# Series resistance of Schottky diode

1. Oct 23, 2011

### ffesty

1. The problem statement, all variables and given/known data
I have plotted the I-V characteristics of a Schottky diode under strong forward bias (0-0.7V, conduction begins at about 0.3V). I have to find the series resistance of the diode, rc.

2. Relevant equations
My notes give the equation $I_{F}=I_{S}\exp\left(\frac{e\left(V_{F}-Ir_{c}\right)}{\eta kT}\right)$, then they rearrange it to $I_{F}r_{c}=V_{F}-\frac{\eta kT}{e}\ln\left(\frac{I_{F}}{I_{s}}\right)$ and say 'hence, estimate the series resistance of the diode'.

3. The attempt at a solution
My problem is I can't work out how to get from the curve I have plotted to a value of rc. I could just take the gradient of the curve where it is most linear and treat that as the series resistance but I don't think that's right, as the question clearly wants me to use their rearranged formula. I have all the data for n, k T, etc, so I could just plug the numbers in for each data point and get an average rc, but then there would have been no point in drawing a graph?
1. The problem statement, all variables and given/known data

2. Relevant equations

3. The attempt at a solution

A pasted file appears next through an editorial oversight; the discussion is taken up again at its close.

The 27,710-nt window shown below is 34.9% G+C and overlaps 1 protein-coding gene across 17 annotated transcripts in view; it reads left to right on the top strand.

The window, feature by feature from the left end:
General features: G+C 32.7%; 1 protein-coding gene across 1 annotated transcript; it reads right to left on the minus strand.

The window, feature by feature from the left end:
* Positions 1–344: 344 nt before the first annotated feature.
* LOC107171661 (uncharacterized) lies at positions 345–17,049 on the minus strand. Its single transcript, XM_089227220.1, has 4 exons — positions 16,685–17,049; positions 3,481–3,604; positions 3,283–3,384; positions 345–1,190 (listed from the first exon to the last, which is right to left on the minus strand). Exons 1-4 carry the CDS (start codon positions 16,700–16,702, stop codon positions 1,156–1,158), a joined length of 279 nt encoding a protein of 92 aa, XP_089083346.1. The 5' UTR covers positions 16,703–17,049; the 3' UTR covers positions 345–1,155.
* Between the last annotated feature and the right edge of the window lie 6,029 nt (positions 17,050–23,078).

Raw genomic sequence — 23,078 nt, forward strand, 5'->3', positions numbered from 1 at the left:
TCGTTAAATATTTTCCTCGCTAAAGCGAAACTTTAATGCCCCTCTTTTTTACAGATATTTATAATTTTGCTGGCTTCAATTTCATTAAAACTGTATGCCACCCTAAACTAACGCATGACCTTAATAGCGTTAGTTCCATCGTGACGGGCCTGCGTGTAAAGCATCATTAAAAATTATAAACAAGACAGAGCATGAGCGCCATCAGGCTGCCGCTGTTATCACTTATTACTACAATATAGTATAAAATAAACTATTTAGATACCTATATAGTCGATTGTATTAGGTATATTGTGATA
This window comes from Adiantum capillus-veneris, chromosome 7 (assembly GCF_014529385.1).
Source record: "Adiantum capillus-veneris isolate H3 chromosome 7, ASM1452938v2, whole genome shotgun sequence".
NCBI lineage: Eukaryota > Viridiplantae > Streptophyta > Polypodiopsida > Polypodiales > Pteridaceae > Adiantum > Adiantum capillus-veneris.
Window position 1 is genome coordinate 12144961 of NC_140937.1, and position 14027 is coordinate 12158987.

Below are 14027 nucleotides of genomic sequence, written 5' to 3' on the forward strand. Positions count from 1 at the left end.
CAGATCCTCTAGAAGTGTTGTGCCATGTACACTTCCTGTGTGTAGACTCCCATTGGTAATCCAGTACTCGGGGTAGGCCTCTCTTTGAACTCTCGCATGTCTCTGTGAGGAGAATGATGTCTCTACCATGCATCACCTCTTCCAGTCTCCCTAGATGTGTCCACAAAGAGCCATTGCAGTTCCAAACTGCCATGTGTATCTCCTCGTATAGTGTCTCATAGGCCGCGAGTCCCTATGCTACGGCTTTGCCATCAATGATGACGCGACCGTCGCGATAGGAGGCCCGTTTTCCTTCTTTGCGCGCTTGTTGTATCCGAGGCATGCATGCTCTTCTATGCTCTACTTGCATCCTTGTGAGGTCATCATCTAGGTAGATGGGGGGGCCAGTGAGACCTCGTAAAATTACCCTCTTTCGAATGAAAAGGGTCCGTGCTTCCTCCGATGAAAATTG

2. Oct 24, 2011

### rude man

My notes give the equation $I_{F}=I_{S}\exp\left(\frac{e\left(V_{F}-Ir_{c}\right)}{\eta kT}\right)$, then they rearrange it to $I_{F}r_{c}=V_{F}-\frac{\eta kT}{e}\ln\left(\frac{I_{F}}{I_{s}}\right)$ and say 'hence, estimate the series resistance of the diode'.

Why should rc necessarily be constant? If they define "resistance of the diode as rc" then rc is by no means constant with forward current, courtesy the second term in your last equation above. So really there is no "the" resistance, just a continuum of resistances varying with forward current.

Actually, I'm not sure calling rc the diode resistance is a good idea to begin with. rc is neither Vf/If nor dVf/dIf, the latter being the slope of your V-I curve for the diode. Usually, one or the other matters most.